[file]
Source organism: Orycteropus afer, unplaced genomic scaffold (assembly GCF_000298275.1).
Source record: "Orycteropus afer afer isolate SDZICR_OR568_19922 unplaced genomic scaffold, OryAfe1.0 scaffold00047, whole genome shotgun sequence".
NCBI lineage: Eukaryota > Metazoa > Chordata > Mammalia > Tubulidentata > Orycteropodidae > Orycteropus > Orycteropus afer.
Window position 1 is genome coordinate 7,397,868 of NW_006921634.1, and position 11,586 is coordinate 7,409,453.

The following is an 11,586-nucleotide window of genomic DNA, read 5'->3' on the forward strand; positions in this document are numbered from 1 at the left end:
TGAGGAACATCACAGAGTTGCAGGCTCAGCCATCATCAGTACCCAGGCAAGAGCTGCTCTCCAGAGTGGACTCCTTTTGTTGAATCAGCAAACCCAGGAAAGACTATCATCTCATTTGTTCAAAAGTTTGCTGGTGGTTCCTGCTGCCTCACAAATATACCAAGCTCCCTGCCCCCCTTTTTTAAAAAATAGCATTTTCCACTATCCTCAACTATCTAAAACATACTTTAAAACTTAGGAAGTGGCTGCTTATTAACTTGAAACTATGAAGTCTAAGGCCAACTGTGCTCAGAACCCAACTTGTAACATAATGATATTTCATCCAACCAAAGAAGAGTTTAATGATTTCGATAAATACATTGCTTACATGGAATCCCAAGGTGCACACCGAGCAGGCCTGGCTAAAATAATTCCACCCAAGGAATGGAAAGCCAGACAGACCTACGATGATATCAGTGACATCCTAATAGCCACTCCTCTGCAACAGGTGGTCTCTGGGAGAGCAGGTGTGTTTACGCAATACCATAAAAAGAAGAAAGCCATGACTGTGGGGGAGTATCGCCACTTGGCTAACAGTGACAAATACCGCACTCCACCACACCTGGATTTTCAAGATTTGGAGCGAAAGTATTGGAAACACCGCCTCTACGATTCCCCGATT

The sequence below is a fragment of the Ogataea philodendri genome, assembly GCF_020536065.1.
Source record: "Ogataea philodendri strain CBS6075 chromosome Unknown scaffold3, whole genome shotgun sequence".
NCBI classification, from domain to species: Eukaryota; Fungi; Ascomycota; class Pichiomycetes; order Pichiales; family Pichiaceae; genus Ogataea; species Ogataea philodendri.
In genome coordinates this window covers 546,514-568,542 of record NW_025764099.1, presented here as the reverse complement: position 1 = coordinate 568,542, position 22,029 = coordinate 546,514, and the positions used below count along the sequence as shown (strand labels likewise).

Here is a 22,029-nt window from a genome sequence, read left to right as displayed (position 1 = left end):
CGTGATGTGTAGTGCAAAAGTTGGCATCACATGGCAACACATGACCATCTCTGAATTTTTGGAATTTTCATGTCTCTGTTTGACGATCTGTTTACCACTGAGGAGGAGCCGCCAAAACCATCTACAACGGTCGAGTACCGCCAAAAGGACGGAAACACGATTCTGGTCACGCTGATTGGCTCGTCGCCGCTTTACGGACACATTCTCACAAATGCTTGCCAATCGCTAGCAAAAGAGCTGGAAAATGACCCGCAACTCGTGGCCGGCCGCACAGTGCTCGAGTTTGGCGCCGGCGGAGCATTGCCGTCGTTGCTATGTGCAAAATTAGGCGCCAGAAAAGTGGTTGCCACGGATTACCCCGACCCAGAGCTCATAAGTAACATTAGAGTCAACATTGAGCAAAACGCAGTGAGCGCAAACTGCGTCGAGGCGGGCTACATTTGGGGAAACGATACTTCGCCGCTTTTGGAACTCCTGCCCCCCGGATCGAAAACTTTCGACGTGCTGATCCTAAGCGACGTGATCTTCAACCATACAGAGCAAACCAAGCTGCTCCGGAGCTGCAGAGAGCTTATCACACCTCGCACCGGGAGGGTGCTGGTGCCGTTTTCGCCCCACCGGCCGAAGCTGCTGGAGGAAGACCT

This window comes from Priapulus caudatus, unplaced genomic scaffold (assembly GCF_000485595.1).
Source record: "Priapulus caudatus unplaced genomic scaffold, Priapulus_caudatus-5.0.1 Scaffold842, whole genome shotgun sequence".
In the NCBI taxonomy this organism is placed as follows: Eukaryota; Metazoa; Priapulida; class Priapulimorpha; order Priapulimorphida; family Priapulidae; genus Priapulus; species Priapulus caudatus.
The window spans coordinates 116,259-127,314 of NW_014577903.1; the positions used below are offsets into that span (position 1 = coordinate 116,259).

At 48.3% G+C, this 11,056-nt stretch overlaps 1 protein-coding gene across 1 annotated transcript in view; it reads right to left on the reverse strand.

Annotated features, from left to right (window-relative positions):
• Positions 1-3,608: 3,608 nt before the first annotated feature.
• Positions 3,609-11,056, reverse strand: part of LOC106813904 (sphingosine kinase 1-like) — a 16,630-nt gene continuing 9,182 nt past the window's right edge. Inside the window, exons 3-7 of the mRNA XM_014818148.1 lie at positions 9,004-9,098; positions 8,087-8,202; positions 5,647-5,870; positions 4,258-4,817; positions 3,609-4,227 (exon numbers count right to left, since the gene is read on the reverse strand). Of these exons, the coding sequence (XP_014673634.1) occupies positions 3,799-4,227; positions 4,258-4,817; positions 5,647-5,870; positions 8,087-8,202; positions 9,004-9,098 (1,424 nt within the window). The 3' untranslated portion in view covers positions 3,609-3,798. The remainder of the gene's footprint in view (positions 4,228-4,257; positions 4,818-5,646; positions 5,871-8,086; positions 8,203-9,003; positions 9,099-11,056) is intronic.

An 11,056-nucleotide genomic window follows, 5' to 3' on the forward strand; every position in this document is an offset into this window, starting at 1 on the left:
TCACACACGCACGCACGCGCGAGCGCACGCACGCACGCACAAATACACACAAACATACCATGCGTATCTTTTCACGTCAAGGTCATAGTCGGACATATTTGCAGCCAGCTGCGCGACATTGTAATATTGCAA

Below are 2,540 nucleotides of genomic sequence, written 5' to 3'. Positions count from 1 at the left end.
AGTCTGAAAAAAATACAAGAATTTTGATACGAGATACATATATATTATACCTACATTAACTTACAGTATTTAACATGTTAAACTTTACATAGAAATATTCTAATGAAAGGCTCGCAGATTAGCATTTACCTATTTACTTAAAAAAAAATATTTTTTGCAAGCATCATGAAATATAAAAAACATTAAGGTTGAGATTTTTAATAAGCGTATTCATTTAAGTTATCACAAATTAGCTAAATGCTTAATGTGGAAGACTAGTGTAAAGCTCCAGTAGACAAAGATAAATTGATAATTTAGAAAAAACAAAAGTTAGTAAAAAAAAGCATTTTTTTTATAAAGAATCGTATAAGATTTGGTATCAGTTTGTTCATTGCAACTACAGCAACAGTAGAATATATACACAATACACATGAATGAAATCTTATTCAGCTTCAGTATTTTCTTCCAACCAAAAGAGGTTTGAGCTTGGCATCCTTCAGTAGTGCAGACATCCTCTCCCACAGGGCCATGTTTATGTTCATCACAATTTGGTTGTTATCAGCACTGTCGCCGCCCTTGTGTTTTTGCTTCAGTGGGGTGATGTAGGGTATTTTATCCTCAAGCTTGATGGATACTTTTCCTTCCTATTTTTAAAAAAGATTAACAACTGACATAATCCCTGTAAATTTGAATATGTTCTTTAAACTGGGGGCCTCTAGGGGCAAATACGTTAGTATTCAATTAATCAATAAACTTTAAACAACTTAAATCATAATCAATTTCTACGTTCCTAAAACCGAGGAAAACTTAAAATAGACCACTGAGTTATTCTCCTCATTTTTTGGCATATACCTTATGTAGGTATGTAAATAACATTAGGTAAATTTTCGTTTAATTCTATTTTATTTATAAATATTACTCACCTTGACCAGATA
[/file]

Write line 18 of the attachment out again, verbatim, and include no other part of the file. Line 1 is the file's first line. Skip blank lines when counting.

Annotated features, from left to right (window-relative positions):